Product: 2013 Dynastar Cham 107
Length/size Tested: 184 cm
Environment and Conditions:
*Location of review: Squaw/Alpine
*Runs Taken: 1 day
*Snow Conditions: Hardpack, some windpacked spots, some afternoon glop, plenty of bare spots
*Demo or Purchase: Starthaus demo
3-word capsule review: BBR for a real man.
I got a chance to take out a pre-release sample of the new Dynastar Cham 107 (184) length this weekend (thanks Starthaus!). This is an entirely new series of skis for Dynastar, replacing the venerable Legend series. The 107 sits in the second from the top position in the line, so this is Dynastar's big mountain ski, the replacement for the Legend Pro105, and on specs alone it is most likely comparable in purpose to a ski like a Cochise, Gotama, or Shogun: the ski to own if you ski a big western mountain and do not want to run a quiver.
I own the last generation of the ProRider (also 184) and I have been skiing it a fair bit this season due to the rocky conditions (I have not been willing to take out my new Bonafides on some days). The shape of the Cham is completely different it has been described before in the SIA report thread, so I am not going to dwell on it too much. The defining feature of the ski is the tail, it is unlike anything you have seen before. It is fairly normal up to a point and then about the last 10-12 inches it has this distinctive pintail section that keeps camber up to the very end. So if you rest the ski on the floor, it will not rest on the widest part of the tail, instead it will rest on its very end. This is actually important because it has a consequence on how the ski manages heavy snow. The tail is also uber-stiff at least on the pair that I had. The only other ski that I flexed that gave me the same stiffness was the B-Squad. There is plenty of camber in the skis and they feel pleasantly solid and heavy.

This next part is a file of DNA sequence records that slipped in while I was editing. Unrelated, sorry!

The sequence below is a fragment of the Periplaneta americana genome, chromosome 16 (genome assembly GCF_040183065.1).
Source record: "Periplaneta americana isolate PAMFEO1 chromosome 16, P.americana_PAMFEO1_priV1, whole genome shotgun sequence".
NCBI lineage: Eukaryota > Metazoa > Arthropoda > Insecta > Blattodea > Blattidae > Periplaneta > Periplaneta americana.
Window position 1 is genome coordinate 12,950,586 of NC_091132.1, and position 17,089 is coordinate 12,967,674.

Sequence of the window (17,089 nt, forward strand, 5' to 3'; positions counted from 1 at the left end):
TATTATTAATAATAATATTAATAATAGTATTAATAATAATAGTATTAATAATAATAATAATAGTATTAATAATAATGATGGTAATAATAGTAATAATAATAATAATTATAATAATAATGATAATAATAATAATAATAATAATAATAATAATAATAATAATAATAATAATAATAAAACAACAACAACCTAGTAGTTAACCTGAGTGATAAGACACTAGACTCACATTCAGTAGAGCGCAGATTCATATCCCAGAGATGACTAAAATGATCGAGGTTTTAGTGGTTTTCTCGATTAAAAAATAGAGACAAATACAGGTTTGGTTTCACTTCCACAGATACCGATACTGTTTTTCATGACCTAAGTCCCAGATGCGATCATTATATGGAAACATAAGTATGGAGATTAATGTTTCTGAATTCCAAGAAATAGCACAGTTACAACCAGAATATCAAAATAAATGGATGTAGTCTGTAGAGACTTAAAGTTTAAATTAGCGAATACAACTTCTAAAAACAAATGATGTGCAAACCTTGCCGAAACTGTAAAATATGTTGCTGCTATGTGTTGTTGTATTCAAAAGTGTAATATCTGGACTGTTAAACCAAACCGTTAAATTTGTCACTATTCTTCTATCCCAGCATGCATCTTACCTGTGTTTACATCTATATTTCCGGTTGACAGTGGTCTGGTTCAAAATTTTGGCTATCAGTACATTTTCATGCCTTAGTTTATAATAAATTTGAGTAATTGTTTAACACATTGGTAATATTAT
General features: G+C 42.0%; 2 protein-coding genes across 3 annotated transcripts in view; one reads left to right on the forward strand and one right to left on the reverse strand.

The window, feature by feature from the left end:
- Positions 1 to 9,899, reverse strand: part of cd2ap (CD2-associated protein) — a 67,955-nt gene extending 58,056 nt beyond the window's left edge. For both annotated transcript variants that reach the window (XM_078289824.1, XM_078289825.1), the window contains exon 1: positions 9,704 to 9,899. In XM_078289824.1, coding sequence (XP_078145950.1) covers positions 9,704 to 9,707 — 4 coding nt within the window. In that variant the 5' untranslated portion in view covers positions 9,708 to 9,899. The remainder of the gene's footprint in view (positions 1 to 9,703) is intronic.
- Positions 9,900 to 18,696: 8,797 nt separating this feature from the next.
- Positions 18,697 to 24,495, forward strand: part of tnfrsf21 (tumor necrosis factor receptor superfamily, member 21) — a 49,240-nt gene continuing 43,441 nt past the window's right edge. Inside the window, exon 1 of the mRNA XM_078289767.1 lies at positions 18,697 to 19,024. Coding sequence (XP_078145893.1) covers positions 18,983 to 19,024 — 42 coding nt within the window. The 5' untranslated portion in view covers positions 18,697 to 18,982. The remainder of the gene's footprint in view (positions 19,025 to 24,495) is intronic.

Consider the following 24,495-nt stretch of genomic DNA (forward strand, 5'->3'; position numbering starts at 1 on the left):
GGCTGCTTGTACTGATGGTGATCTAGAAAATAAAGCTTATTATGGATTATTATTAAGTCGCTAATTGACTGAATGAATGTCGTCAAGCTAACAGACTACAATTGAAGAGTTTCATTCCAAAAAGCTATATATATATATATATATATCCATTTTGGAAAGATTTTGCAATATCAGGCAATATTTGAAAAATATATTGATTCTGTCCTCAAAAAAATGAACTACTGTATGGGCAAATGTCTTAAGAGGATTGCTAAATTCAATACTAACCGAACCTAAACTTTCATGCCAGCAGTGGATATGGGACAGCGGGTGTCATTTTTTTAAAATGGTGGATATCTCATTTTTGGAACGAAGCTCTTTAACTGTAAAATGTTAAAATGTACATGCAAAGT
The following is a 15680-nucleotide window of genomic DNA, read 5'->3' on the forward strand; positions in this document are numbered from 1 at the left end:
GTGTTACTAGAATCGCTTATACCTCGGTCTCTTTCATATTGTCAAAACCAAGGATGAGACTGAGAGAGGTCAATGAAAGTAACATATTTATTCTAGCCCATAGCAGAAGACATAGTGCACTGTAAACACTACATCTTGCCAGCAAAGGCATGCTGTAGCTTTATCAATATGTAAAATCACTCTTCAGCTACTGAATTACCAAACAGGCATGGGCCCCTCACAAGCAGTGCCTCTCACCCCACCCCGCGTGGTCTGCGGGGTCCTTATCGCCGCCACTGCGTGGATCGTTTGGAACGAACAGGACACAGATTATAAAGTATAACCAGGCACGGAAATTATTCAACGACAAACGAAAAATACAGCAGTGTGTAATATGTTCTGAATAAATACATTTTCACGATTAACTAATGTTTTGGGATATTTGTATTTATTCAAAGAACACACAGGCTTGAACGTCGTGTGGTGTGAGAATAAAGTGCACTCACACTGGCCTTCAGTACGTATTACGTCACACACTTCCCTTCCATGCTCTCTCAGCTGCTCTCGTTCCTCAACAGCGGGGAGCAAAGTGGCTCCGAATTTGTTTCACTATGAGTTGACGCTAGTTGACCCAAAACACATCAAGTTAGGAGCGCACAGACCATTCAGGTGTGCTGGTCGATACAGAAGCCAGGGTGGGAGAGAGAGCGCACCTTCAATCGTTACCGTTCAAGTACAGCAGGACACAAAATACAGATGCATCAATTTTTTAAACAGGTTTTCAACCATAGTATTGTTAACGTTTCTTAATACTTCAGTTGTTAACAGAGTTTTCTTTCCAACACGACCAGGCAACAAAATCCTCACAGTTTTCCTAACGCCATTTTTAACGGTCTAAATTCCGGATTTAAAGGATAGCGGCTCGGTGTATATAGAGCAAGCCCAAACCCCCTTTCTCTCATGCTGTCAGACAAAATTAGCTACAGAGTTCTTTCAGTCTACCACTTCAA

Groomers: First thing that surprises you is how good these feel on groomers. You would never say that it was a 107 ski under you. The ski predictably engages from the point where the rocker starts, the wide shovel pulls you into the turn quickly. Again the stiff tail defines how the ski feels, it releases with good amount of energy. I ended up spending almost half of that day on groomers, and just had a lot of fun there. The pintail does not participate in the hard surface skiing, thus the effective edge ends at the two widest points of the ski, which, combined with the early taper tip makes the Cham feel like a wide stiff short slalom-ish ski on groomers. That short edge also makes it less grippy than Pro105, but there is still plenty of hold.
Off-trail it has the familiar Dynastar traits- solid, damp, plenty of energy, the rockered tip makes skiing cruddy surfaces a breeze. Again, it is very quick for a 107, fully comparable to my 100-mm skis. Trees were a blast. The stiff tail makes it very tolerant to position mistakes, if you get to the backseat you have a long platform to lean on and push you back. I believe the camber going all the way to the end of the pintail has a lot to do with that secure stable feel. However, the tail never feels grabby or unwieldy and releases very easily because of the tapered shape. Pretty neat.